When I weighed Jonas and Johanna the other week, they were exactly the same...32.9 pounds. She is noticeably taller than him now; she looks to have grown about an inch since coming home. Her legs are super long, and much to his dismay, she uses them to her advantage to out-climb Jonas on some playground equipment, rocks, and trees! She still eats anything and everything and takes a daily nap. Hooray!












Johanna loves gymnastics, music class, dancing, swimming, and art projects. She was very into decorating eggs at Easter! She also loves learning. She practices writing letters on her own for fun (she's actually doing it as I write this), often asking for paper and a pen and then showing me her work. It looks like she might be left-handed after all! Another thing she enjoys is to ask what something is called and then saying, "Wha' 'bout Johanna try?" and then she'll want me to ask her what it is so she can practice the word.








Since the last update, Johanna had her first haircut, as we're trying to even out the orphanage bowl cut. Her bangs are starting to grow out, but I always have to put some sort of hair tie or barrette in to keep them out of her face. We're now down to three molluscum on her face and one on her neck that hopefully are on their way out. The big ones she came home with are all gone; these are newer ones that came afterward.











We also went on our first camping trip over Spring Break, spending two nights in Fruita, Colorado. Johanna loved helping set up camp and sleeping in the tent, along with running around and biking in the desert. We've had good times at the Denver Zoo, the Children's Museum, the Botanic Gardens, and lots of visits to Washington Park. Johanna can almost keep up with Jonas on her Strider bike, and she loves going on the swings.














She still copies Jonas like crazy, which isn't necessarily a bad thing. They do get in arguments and fights occasionally, like all siblings, but they play together super well most of the time. I think Jonas is pretty happy to have someone to follow him around and do whatever he suggests (at least for now!). That kid needed a playmate very badly, and the fact that he talks nonstop sure helps her language acquisition!


As I mentioned, the meltdowns are still happening. Right now they are averaging about two to three times per week, sometimes pretty hardcore and full-on. It's usually something little that sets them off. Last night it was me getting Johanna out of the bathtub first when she wanted Jonas to be first (he wanted her to be first, so it was a lose-lose choice for me!). She'll start out upset about the small event, but then she'll deteriorate into full meltdown mode and it becomes very obviously not about the catalyst event at all. Major ones will have the flailing/kicking/hitting/screaming and last about thirty minutes, but they all end with her deep grieving cry, which is very distinguishable from her regular "I got an owie" or "I'm a little upset" cry. It's kind of a haunting cry that seems to come from deep within, and she often wails for Nainai in the middle of it. So sad. At least she lets me hold her now while she "gets it out." After it's done, she sort of snaps out of it and everything goes back to normal like nothing ever happened.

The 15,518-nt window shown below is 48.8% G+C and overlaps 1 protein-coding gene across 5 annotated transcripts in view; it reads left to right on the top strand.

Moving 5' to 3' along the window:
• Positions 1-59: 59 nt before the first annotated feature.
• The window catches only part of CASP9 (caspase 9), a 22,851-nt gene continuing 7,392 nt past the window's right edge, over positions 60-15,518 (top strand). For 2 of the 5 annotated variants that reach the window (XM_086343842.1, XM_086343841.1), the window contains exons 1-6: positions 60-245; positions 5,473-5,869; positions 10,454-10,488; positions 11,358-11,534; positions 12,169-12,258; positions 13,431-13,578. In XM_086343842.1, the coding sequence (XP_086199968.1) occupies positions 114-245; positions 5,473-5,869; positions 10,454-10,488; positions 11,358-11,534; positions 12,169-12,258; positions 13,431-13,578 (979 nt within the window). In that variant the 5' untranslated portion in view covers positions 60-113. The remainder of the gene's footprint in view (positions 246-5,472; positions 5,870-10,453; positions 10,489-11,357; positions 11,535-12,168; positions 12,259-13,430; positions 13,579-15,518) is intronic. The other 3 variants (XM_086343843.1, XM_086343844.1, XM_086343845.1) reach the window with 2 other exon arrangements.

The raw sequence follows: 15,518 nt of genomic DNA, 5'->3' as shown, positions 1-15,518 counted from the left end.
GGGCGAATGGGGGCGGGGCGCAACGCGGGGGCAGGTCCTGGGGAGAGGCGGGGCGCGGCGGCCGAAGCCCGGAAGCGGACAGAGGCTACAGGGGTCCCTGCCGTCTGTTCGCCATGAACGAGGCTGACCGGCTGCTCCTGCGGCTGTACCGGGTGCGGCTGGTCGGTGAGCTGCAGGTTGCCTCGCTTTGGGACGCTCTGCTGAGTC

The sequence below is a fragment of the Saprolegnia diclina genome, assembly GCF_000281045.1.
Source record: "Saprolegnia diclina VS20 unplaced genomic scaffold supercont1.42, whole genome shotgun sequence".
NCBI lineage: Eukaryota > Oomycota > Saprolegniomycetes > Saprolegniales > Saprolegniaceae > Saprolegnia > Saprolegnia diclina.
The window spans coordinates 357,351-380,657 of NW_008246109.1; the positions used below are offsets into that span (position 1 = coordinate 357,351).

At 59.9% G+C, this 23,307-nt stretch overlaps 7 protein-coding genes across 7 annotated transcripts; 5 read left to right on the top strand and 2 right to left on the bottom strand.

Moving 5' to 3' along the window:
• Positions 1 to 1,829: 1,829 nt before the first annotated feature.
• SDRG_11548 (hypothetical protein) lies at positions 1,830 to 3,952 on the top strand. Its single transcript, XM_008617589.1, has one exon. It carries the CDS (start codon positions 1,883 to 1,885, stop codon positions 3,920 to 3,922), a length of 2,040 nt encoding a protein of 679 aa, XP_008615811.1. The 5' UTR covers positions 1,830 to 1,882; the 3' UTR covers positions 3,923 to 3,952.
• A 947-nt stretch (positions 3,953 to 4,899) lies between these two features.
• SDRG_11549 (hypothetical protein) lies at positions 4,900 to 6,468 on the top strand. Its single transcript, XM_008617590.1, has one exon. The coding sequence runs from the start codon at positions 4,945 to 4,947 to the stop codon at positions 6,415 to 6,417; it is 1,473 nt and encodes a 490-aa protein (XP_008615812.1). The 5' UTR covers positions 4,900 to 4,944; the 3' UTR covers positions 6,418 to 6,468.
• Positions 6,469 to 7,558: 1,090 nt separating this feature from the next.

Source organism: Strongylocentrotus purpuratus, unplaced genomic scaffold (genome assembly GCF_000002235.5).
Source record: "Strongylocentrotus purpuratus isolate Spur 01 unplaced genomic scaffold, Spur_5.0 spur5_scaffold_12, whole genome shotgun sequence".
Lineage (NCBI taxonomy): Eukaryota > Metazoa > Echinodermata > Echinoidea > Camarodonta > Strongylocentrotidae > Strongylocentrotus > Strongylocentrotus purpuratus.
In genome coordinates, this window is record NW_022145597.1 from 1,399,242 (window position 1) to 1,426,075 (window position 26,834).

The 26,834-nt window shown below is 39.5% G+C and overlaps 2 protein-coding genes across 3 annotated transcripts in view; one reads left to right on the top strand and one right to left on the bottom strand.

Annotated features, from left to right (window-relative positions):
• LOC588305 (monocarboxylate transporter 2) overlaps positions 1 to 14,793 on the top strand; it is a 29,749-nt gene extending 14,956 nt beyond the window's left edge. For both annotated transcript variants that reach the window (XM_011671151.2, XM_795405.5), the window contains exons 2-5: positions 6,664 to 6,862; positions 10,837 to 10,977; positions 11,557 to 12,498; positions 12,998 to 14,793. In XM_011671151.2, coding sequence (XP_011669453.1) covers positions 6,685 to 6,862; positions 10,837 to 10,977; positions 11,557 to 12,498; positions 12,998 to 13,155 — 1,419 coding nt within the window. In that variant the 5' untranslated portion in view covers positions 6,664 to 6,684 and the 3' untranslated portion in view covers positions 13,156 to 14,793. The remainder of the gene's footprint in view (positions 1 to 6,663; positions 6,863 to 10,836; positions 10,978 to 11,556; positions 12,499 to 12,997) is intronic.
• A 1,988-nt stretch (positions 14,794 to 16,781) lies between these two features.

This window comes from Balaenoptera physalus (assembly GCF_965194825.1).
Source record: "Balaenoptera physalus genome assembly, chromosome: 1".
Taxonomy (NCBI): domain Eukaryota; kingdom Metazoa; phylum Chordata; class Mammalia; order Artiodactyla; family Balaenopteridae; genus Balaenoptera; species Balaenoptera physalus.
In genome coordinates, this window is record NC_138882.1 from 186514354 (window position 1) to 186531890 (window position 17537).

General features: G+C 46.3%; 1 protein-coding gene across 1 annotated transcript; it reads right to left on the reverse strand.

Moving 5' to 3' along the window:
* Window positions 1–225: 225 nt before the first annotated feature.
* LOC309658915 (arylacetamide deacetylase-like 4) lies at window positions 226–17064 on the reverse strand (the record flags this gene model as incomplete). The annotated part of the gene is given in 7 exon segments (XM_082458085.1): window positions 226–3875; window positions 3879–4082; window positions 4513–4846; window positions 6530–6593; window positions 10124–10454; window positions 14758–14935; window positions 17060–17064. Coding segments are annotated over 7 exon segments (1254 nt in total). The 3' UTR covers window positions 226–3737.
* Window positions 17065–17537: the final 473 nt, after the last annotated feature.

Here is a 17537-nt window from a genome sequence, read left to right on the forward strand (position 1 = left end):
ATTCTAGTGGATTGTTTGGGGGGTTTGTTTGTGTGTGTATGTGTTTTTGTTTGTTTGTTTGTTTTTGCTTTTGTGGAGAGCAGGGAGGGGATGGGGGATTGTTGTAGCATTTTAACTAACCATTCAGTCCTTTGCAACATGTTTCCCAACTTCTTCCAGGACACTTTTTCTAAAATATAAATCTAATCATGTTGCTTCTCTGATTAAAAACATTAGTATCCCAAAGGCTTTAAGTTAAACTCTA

Recently, Johanna has been very interested in looking on as I've been organizing pictures on the computer from our trip to China. I've let her see whatever pictures she's interested in, including ones from the orphanage visit where she's pictured with Nainai and her friends. She always wants to keep looking and likes talking about them. Just the other day she was looking at her "apartment" on the orphanage grounds and pointing out where "Nainai cooks eggs" (the kitchen), "Johanna go potty" (the bathroom), and "Johanna sleeping" (her bed).












Last week, we even had conversations about pictures where Johanna was wearing that infamous red coat! She told me Nainai gave it to her, and we talked and laughed together about how she didn't want to take it off for many days. I mimicked how she would zip it up even higher sometimes, and I told her about how she eventually took it off for her bath and was okay. A few days later, Johanna repeated her version of the story to me happily while looking at another coat picture. It had several hand motions and went something like, "Johanna coat, no take off, Mama Dada say off, Johanna no off, coat off (unzipping motion), Johanna happy!"